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Needham Catholic school students donate hair to help women with cancer

By Mark Labbe Pilot Staff
Posted: 6/17/2016

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The girls from St. Joseph Elementary sport their new, short hair styles. Pilot photo/courtesy Gail Hvidsten

NEEDHAM -- It's not always easy to try a new hairstyle, but that didn't stop nearly 20 elementary school girls from St. Joseph Elementary School in Needham from donating their hair to cancer survivors June 8.

"Part of our mission statement is 'serve each other and the world'... and this is a perfect example of how we are serving each other and people in the community," said St. Joseph Elementary School principal Charlotte Kelly in a June 14 telephone interview.

The girls' hair was donated to Pantene Beautiful Lengths, a partner of the American Cancer Society that helps make wigs for women who have lost their hair from chemotherapy.

This is the fourth year girls from the school have donated their hair. Kelly said she brought the idea for the annual event from her previous school, St. John the Evangelist School in Canton, after successfully doing it there for 11 years.

She said the first year St. Joseph held the event, five girls signed up. Seven girls signed up the following year, and 12 signed up last year. This year, 18 girls and one teacher agreed to participate.

The girls received their haircuts from Avante Salon in Needham, which closed their doors to their regular customers to accommodate them all. The salon refused to accept payment or tips.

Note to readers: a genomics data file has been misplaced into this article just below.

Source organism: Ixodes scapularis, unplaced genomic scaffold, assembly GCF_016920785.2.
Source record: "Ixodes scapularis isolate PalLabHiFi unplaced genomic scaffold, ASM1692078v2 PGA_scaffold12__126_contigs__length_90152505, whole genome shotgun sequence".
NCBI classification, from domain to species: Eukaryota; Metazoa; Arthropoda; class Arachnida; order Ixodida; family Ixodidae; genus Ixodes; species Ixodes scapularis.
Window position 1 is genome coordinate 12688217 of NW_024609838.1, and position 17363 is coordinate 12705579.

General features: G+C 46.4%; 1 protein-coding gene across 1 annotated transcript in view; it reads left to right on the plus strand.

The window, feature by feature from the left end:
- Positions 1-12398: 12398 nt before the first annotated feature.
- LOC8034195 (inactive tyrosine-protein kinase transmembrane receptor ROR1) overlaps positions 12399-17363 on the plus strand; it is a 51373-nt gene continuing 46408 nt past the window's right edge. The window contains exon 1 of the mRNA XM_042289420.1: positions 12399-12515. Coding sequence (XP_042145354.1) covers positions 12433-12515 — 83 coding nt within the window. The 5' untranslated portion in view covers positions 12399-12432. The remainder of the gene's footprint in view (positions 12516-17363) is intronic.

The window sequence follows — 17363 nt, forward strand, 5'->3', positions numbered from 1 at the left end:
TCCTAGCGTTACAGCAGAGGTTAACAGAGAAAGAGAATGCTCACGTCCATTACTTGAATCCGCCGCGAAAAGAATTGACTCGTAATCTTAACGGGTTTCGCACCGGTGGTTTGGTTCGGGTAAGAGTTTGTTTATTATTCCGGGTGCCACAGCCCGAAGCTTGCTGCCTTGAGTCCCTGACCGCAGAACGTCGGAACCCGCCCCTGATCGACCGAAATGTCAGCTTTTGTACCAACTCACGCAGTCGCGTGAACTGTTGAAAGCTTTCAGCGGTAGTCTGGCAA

"They couldn't have been any more gracious in wanting to be part of our school community," Kelly said of the salon.

Susan Fitzgerald, one of the owners of Avante Salon, said, "it's a lot for these kids to give up their hair."

"It's their way of helping, so our way of helping is to give them the gift to do it," she said.

For two hours, seven hairdressers worked on the girls' hair, and Fitzgerald said the girls were offering each other words of encouragement during the whole process.

"It was really cute," she said, noting that the hairdressers had a lot of fun with the girls.

The salon has already said they will participate in next year's event.

"We do it just because it's our part, it's what we can do. It's our way to give back," said Fitzgerald.

In the days after the girls received their haircuts, Kelly said a number of boys from the school expressed interest having their heads shaved during future events and donating money. Parents and additional teachers have also told Kelly they would like to donate hair next year.

The support "made my eyes fill up with tears," Kelly said, before predicting that, with all the additional participants, the event will become "larger than life."